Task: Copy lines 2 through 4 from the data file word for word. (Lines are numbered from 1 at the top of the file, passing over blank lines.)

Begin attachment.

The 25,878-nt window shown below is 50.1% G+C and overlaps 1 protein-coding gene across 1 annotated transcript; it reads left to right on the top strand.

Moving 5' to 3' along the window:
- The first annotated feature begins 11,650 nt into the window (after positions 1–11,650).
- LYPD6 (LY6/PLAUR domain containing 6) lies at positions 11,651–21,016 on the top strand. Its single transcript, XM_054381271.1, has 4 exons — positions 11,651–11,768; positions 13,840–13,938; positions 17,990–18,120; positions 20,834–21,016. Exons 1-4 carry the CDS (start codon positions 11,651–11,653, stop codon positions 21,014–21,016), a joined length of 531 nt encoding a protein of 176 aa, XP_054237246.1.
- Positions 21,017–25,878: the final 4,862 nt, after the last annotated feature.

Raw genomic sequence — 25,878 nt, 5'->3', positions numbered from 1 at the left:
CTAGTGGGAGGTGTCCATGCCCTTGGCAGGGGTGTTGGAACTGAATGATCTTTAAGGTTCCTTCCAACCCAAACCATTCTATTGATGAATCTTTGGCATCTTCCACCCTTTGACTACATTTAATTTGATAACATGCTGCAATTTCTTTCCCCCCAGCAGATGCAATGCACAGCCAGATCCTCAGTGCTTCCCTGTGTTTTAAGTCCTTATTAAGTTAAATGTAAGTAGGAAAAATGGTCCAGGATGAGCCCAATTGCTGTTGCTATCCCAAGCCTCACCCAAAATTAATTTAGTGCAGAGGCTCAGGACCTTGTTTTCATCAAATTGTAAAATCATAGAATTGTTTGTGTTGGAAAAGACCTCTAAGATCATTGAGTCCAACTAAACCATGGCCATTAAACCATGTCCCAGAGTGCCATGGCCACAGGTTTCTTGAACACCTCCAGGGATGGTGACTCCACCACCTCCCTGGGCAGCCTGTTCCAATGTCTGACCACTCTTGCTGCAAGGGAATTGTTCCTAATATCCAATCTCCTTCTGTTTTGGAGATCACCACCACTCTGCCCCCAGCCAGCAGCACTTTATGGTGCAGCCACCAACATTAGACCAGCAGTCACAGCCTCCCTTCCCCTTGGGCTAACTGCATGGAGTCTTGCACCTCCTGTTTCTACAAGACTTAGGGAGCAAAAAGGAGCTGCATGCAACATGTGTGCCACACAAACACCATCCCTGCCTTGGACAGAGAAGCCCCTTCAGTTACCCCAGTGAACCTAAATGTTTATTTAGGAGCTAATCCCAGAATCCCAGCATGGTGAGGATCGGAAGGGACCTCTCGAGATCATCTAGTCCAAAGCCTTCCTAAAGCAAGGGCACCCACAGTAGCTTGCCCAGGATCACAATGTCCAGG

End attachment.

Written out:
Moving 5' to 3' along the window:
- The first annotated feature begins 11,650 nt into the window (after positions 1–11,650).
- LYPD6 (LY6/PLAUR domain containing 6) lies at positions 11,651–21,016 on the top strand. Its single transcript, XM_054381271.1, has 4 exons — positions 11,651–11,768; positions 13,840–13,938; positions 17,990–18,120; positions 20,834–21,016. Exons 1-4 carry the CDS (start codon positions 11,651–11,653, stop codon positions 21,014–21,016), a joined length of 531 nt encoding a protein of 176 aa, XP_054237246.1.